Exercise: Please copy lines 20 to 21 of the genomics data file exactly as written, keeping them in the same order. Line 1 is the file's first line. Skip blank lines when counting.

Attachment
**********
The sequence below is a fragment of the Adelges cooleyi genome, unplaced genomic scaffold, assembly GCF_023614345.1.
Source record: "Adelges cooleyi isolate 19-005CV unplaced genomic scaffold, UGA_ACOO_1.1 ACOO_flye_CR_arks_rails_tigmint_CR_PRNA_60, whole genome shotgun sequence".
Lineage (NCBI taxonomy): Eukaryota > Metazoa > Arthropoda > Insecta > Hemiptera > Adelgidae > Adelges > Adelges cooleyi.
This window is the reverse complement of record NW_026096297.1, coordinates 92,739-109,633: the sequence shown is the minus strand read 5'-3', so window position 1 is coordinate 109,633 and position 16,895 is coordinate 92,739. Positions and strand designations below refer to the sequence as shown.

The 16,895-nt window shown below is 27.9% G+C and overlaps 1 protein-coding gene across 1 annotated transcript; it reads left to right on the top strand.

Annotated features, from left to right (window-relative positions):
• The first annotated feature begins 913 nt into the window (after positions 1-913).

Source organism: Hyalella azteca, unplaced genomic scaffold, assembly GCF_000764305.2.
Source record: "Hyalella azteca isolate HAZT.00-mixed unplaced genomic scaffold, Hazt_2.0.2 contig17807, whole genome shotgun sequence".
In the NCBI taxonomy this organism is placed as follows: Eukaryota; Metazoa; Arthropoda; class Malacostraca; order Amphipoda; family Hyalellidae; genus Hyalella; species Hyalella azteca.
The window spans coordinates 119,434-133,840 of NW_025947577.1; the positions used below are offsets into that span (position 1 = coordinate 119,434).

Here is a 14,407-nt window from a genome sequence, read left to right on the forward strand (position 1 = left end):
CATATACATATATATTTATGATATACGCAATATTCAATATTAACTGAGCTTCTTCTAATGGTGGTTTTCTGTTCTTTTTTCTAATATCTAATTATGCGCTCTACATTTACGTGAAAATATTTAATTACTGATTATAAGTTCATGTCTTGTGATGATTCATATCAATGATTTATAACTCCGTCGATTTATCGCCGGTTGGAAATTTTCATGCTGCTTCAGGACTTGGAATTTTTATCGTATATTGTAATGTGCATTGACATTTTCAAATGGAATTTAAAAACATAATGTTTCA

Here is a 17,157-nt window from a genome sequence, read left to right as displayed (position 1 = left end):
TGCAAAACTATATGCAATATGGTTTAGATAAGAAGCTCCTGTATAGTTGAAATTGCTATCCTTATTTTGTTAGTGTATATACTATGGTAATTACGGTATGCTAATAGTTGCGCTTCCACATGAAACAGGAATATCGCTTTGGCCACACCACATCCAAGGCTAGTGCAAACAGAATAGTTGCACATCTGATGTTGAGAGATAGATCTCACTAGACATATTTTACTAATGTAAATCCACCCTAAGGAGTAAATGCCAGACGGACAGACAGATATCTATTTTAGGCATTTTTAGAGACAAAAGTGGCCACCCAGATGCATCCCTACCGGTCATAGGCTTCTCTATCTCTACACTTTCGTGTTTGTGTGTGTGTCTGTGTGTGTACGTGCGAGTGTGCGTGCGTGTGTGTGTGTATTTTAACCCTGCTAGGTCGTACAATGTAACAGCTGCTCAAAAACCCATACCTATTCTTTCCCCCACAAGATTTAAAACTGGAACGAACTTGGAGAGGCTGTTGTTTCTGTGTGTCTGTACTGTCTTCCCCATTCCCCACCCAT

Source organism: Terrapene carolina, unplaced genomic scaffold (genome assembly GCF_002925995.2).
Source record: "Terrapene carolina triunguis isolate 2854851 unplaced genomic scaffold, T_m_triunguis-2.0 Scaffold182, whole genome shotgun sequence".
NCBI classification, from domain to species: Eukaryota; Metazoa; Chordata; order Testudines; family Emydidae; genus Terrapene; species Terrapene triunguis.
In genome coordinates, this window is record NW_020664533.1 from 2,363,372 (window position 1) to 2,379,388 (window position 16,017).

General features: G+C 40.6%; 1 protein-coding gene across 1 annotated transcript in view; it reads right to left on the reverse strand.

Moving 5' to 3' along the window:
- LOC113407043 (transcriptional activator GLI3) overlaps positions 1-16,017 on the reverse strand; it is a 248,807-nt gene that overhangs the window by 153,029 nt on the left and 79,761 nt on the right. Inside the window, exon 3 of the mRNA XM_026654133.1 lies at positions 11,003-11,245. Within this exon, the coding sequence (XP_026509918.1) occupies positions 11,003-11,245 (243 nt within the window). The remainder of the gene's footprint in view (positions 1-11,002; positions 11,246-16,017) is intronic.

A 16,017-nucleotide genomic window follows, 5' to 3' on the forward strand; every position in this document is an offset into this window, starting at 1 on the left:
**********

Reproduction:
General features: G+C 40.6%; 1 protein-coding gene across 1 annotated transcript in view; it reads right to left on the reverse strand.

Moving 5' to 3' along the window: